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I love you Alan! You are amazing!! Love, Becky Set the theme for an environmentally friendly wedding by first throwing a green bridal shower for an earth-minded bride.
Throw a Green Bridal Shower
oing green is infiltrating all aspects of daily life. The trend is also carrying over to the ways people celebrate special occasions. For the bride-to-be who is environmentally conscious, a “green” bridal shower can be meaningful and environmentally aware. Planning an earth-friendly shower is relatively easy, provided how many people have similar views on the environment. Here’s how to begin. Seek out venues that follow green initiatives. Eco-friendly day spas, gardens, parks, are all viable options. Make sure vendors use environmentally responsible materials. Free-trade coffee and chocolate and organic, locally grown foods are just a few
options. Get creative with invitations. If you don’t want to send out electronic invites, be sure the materials you use for invitations are recyclable or earthfriendly. For an outdoor occasion, write party information on tree leaves. Later the invites can be incorporated into compost or flattened in a book and preserved. Use real linens, napkins and table settings. Skip the disposable items that can end up in the trash. Ask guests to bring gifts that are not wrapped. Not only will this save time at the party, it will reduce the amount of waste as well. Ask guests to wear sustainable fabrics in their wardrobe, such as linen, organic cotton or hemp.
Set the mood with soy candles. They produce virtually no soot, making them better for the environment. Soy also burns longer than other candles, such as those made from paraffin wax. Make party favors something that are earthminded as well. Packets of flower seeds or small potted plants are options. Gift baskets of locally grown fruit and vegetables and jarred, fresh-produced preserves make for great gifts. You can also give away some of the same soy candles you used at the party, decorated with a ribbon indicating the party date. With a little planning you can throw a green bridal shower for that special bride-to-be. Then help her host a green wedding as well.
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Did You Know? Most brides-to-be, roughly 75 percent, receive a diamond engament ring, according to the National Association of Wedding Ministers. Sixty-seven percent of repeat brides also will receive a diamond engagement ring. After the question is "popped," the average American couple spends 16 months being engaged.
January 2011 • Weekly Times
Approaching the Issue of Children at Weddings There are no etiquette rules regarding whether children should attend weddings. The decision is entirely up to the couple getting married. If you are a guest invited to a wedding and your children are not, there is no reason to take offense. You should certainly respect the wishes of the bride and groom. It is improper to turn up at the occasion with your children and put the couple on the spot. Young children are unpredictable and cannot be trusted to behave at all times. Couples may not want to have their festivities — often occasions that cost $30,000 or more — to be interrupted by children who may be a little too boisterous. Also, children may be an inconvenience to adults simply looking to have a good time. How much can you enjoy yourself if you are constantly keeping an eye on a toddler or tending to an infant? Chances are your wedding experience will be compromised. All in all, many other couples welcome the idea of having children at their weddings. Children represent the extended family and the next generation. They can add life to a party and look adorable dressed in party clothes. If your child is invited to a wedding, or you are the happy couple tying the knot, consider these tips. Although children of all ages may be welcome, it’s often better to limit children to ages 4 and older, especially if they’ll be participating in the ceremony as a ring bearer or flower girl. Children of this age are better able to take direction and are a lit-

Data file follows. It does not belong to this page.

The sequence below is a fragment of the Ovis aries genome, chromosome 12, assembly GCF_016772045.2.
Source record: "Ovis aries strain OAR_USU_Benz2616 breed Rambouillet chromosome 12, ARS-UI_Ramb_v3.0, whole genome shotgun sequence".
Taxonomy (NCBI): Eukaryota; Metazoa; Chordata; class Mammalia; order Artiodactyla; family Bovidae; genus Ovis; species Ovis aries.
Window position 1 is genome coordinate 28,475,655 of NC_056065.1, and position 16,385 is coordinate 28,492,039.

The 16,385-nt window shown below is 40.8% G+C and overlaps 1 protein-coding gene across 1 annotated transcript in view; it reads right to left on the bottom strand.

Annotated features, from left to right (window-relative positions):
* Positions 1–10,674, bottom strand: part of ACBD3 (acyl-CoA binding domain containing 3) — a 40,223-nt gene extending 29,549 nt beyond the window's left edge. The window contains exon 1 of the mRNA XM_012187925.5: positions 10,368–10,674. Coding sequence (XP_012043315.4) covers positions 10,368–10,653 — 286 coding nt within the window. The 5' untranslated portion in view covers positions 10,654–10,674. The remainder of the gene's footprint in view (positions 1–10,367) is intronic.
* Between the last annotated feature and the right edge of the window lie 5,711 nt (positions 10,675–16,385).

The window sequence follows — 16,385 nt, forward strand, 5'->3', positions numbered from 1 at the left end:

tle more mature. Check if your ceremony site has rules regarding children in the ceremony. If you want to compromise when inviting children, allow them to be present at the church or synagogue, but restrict them from the reception. You can carefully word this on the invitation by saying “Adult Reception.” Talk to the caterer to find out if there is a reduced fare on children’s dinners. This can save on costs, particularly if children aren’t likely to eat an adult meal. Children invited to the wedding reception should be dressed accordingly for the formality of the event. Now is not the time for sneakers and jeans. Provide entertainment for children during the lulls of the event. Kids may love to get up and dance, but become antsy during dinner courses. Pack along a goodie bag of games, DVDs and toys that can keep them occupied. Find out if you can bring along a kid’s chaperone, namely a babysitter or friend who can keep an eye on the kids while you enjoy yourself. The bride and groom may want to set up a “kiddie corral” area in the reception room, particularly if they plan to invite a lot of young children. Put down foam interlocking mats and fence off the area so kids are contained. If the wedding will be open to children, consider adjusting the hours so that it takes place earlier in the day. This way parents will have time to get their children to bed on or close to their normal bedtime.